Books On Christian Origins

Quick Overviews

The following book overviews are based on my recollection of reading these books. The following descriptions are by no means complete.

Misquoting Jesus -- Bart Ehrman
(Note: This book is very readable by a wide audience.)

This book is ostensibly about the significant variations that he found in the earliest copies of the New Testament gospels when he, as one of the best known scholars on the subject, compared them word by word using the original texts.

It is also about his life as a Christian:

  • Growing up in a moderately religious family
  • As a teenager he became infatuated with a bible spouting and bible thumping young minister who converted Ehrman to fundamentalist Christianity
  • His years in Moody Bible College where everyone, faculty and students alike, take an oath of loyalty to the literal truth of the bible -- while accepting that variations exist in the earliest copies
  • His studies of the actual texts of the earliest copies
  • His attempts to explain the differences between them as mere glosses on the underlying truth of the basic principle that the bible was the literal word of God
  • His realization that the differences were way too significant and many congregations went hundreds of years before their supposedly errant bibles got corrected with the received versions
  • His realization that this was inconsistent with the description of the bible of his Moody College days
  • His loss of faith and subsequent dejection
The Orthodox Corruption of Scripture -- Bart Ehrman
(Note: This book is targetted at a scholarly audience but still contains significant portions at the beginning of each chapter that are very readble and informative to all.)

Bart Ehrman describes in detail the major categories of corruption (ie variation) in the earliest copies of the new testament gospels.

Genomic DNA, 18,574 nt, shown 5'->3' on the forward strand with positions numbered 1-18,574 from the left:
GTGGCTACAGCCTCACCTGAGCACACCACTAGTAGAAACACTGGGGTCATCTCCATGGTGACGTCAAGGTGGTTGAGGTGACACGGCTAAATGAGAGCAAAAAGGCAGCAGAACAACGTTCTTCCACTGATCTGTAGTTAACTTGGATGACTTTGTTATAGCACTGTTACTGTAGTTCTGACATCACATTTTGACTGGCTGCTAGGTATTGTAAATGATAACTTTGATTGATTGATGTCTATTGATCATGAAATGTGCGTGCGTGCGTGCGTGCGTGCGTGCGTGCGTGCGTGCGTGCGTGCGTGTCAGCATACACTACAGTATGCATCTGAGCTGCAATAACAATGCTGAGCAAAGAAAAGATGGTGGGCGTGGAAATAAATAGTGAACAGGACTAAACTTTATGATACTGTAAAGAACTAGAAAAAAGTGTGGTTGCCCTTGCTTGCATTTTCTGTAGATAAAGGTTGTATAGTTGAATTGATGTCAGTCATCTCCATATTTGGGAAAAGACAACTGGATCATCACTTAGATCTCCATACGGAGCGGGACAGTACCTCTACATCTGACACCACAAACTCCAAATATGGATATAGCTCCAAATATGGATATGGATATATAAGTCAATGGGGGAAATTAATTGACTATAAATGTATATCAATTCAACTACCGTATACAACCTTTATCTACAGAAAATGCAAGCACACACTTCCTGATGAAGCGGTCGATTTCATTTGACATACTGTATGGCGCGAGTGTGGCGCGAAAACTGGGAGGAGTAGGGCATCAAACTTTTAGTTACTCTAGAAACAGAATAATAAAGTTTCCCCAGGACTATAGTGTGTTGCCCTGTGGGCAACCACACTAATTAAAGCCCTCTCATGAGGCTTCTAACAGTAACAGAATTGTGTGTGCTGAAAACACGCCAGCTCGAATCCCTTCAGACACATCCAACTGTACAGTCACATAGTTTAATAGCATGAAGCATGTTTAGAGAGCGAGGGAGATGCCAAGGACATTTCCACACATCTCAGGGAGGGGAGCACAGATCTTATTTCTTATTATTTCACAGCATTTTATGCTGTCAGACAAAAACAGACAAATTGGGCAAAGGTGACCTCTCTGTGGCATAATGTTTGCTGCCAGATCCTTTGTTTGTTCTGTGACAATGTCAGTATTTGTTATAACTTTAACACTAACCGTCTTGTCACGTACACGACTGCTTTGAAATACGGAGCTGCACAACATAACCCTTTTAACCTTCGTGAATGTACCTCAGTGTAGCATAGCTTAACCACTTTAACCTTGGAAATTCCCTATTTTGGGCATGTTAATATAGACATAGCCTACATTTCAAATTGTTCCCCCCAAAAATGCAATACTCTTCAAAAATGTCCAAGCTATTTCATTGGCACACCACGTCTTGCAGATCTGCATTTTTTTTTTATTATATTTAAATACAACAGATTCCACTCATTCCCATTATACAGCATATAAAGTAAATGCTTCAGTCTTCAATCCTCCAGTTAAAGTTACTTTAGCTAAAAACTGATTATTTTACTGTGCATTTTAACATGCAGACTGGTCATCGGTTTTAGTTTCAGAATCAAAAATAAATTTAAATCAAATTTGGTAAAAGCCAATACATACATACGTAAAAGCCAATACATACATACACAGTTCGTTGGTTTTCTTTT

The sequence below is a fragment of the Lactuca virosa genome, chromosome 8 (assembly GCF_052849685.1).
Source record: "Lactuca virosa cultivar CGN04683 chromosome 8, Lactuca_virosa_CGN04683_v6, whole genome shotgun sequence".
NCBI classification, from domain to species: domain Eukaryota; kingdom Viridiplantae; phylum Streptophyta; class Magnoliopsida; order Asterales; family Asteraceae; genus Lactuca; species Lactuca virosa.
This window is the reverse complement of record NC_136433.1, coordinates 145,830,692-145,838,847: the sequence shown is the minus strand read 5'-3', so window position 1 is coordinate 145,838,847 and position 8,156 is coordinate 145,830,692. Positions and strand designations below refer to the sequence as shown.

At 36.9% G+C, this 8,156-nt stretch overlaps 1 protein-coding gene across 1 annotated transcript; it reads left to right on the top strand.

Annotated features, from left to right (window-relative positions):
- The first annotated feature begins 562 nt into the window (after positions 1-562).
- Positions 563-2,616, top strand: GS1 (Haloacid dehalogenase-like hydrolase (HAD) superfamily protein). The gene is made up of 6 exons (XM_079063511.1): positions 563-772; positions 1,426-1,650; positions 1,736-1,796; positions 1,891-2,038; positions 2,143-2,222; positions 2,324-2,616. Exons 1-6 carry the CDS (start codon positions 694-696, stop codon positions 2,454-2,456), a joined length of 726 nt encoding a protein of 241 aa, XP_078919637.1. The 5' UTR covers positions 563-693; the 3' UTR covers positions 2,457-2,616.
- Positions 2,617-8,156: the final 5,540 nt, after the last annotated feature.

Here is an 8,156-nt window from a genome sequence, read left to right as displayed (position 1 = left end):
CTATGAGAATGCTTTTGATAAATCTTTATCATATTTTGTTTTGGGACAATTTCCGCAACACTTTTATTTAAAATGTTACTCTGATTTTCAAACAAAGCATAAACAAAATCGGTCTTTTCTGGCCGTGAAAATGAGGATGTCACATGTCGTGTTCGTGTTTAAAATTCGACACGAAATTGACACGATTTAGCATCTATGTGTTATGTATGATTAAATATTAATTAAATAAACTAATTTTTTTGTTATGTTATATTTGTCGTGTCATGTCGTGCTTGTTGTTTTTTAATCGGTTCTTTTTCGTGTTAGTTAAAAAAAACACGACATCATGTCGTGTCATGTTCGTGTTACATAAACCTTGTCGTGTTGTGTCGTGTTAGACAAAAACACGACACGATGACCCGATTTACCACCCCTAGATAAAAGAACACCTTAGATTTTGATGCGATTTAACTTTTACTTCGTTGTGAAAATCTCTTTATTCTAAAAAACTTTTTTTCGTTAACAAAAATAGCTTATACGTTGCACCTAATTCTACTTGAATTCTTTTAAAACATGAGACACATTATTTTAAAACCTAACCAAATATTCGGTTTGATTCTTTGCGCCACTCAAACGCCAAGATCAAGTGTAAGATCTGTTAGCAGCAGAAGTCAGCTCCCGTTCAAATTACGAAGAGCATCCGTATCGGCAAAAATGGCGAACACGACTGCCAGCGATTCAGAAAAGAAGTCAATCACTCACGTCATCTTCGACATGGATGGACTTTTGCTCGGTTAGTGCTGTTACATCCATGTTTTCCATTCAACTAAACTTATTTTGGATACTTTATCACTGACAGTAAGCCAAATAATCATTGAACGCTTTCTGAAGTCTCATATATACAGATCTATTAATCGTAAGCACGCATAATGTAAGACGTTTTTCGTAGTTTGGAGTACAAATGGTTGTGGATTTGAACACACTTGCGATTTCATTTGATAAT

He describes these variations as resulting from changes made by orthodox scribes (or those who thought themselves to be) who were attempting to prevent the use of the New Testament documents by non-orthox preachers.

Basically, gnostics and Marcionites were using the same scriptures as the orthodox churches and interpreting the language in ways that the orthodox churches disagreed with. The orthodox retaliated by re-writing the scriptures to soften language that thought was causing the misinterpretations or simply to rewrite older copies to eliminate variant readings.

Ehrman later realized that this variant forms survived for centuries in some churches before the main Catholic texts replaced them -- see Misquoting Jesus above.

The Incredible Shrinking Son of Man -- Robert Price
(Note: This book is very readable by a wide audience.)

Robert Price, politely and respectfully, puts the nail in coffin of the gospel stories about Jesus. He relies on the work of a very large number of other authors -- including:

  • Bart Ehrman
  • G.A. Wells
  • Earl Doherty
  • Dennis MacDonald
  • and many others

Most importantly, Price makes arguments against the believability of the gospel stories by comparing one gospel against one another and showing how one could be derived from the other but not the other way around and by showing why one author would want to change another's work.

If, after having read and thought seriously about this book, you are not convinced that the New Testament gospels were created long after Jesus time by theologians rather than by apostles, then you are simply not convincable -- not that that is necessarily a bad thing.

The Homeric Epics and the Gospel of Mark -- Dennis R. MacDonald
(Note: This book is very readable by a wide audience.)

Dennis MacDonald makes an argument that, while not totally convincing, proves to be very intriguing -- that the author of the Gospel of Mark was using story lines taken from the Homeric epics. Essentially that Mark's author used a tride and true literary technique from his era to create GMark: immitacio. We would call it "plagiarism" but according to MacDonald, immitacio was the standard pedagogical technique when it came to writing.

MacDonald compares snippets of the Markan text with snippets from the Illiad and the Odyssesy -- he also shows how many ancient literary works did the same thing.

Celsus on the True Doctrine -- R. Joseph Hoffman
(Note: This book is very readable by a wide audience.)

This books explores one of the few remanants of pagan religious beliefs from that period before Christianity became the dominant religion of the Roman empire.

Since everyone was writing on papyrus at the time, and since papyrus rots, and since the Christians would have little reason to copy pagan religious works, we have lost most of what was once common knowledge about ancient Roman religious life.

Hoffman explains the writings of Celsus -- an anti-Christian writer from about 150AD -- give or take 50 years. Celsus' writings survived only in the works of Origen who wrote a book arguing against Celsus. It was called Contra Celsum.